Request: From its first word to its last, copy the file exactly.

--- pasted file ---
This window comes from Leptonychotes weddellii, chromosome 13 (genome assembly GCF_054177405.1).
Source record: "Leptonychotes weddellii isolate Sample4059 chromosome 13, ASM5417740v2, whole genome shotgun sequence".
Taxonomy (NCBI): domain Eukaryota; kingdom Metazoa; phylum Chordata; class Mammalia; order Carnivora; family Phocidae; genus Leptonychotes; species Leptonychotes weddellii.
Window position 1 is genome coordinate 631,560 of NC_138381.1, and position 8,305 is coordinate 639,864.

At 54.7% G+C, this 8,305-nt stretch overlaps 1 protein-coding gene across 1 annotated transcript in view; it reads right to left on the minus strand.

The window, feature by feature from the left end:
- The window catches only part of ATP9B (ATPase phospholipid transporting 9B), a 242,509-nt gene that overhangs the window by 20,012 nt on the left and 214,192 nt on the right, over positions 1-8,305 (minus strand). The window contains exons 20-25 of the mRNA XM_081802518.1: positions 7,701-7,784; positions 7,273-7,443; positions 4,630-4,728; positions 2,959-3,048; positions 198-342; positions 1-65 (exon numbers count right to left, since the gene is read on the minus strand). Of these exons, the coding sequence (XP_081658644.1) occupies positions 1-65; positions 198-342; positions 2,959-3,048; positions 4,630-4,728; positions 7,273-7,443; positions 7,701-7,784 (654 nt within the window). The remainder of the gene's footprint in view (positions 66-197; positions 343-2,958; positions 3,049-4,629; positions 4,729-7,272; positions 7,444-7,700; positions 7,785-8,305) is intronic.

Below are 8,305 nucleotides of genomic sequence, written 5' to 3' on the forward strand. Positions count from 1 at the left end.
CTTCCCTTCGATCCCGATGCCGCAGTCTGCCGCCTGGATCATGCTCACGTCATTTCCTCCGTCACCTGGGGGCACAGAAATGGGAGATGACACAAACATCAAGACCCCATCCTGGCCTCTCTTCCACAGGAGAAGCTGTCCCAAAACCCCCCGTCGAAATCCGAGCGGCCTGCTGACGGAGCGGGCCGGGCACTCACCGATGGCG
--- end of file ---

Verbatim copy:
This window comes from Leptonychotes weddellii, chromosome 13 (genome assembly GCF_054177405.1).
Source record: "Leptonychotes weddellii isolate Sample4059 chromosome 13, ASM5417740v2, whole genome shotgun sequence".
Taxonomy (NCBI): domain Eukaryota; kingdom Metazoa; phylum Chordata; class Mammalia; order Carnivora; family Phocidae; genus Leptonychotes; species Leptonychotes weddellii.
Window position 1 is genome coordinate 631,560 of NC_138381.1, and position 8,305 is coordinate 639,864.

At 54.7% G+C, this 8,305-nt stretch overlaps 1 protein-coding gene across 1 annotated transcript in view; it reads right to left on the minus strand.

The window, feature by feature from the left end:
- The window catches only part of ATP9B (ATPase phospholipid transporting 9B), a 242,509-nt gene that overhangs the window by 20,012 nt on the left and 214,192 nt on the right, over positions 1-8,305 (minus strand). The window contains exons 20-25 of the mRNA XM_081802518.1: positions 7,701-7,784; positions 7,273-7,443; positions 4,630-4,728; positions 2,959-3,048; positions 198-342; positions 1-65 (exon numbers count right to left, since the gene is read on the minus strand). Of these exons, the coding sequence (XP_081658644.1) occupies positions 1-65; positions 198-342; positions 2,959-3,048; positions 4,630-4,728; positions 7,273-7,443; positions 7,701-7,784 (654 nt within the window). The remainder of the gene's footprint in view (positions 66-197; positions 343-2,958; positions 3,049-4,629; positions 4,729-7,272; positions 7,444-7,700; positions 7,785-8,305) is intronic.

Below are 8,305 nucleotides of genomic sequence, written 5' to 3' on the forward strand. Positions count from 1 at the left end.
CTTCCCTTCGATCCCGATGCCGCAGTCTGCCGCCTGGATCATGCTCACGTCATTTCCTCCGTCACCTGGGGGCACAGAAATGGGAGATGACACAAACATCAAGACCCCATCCTGGCCTCTCTTCCACAGGAGAAGCTGTCCCAAAACCCCCCGTCGAAATCCGAGCGGCCTGCTGACGGAGCGGGCCGGGCACTCACCGATGGCG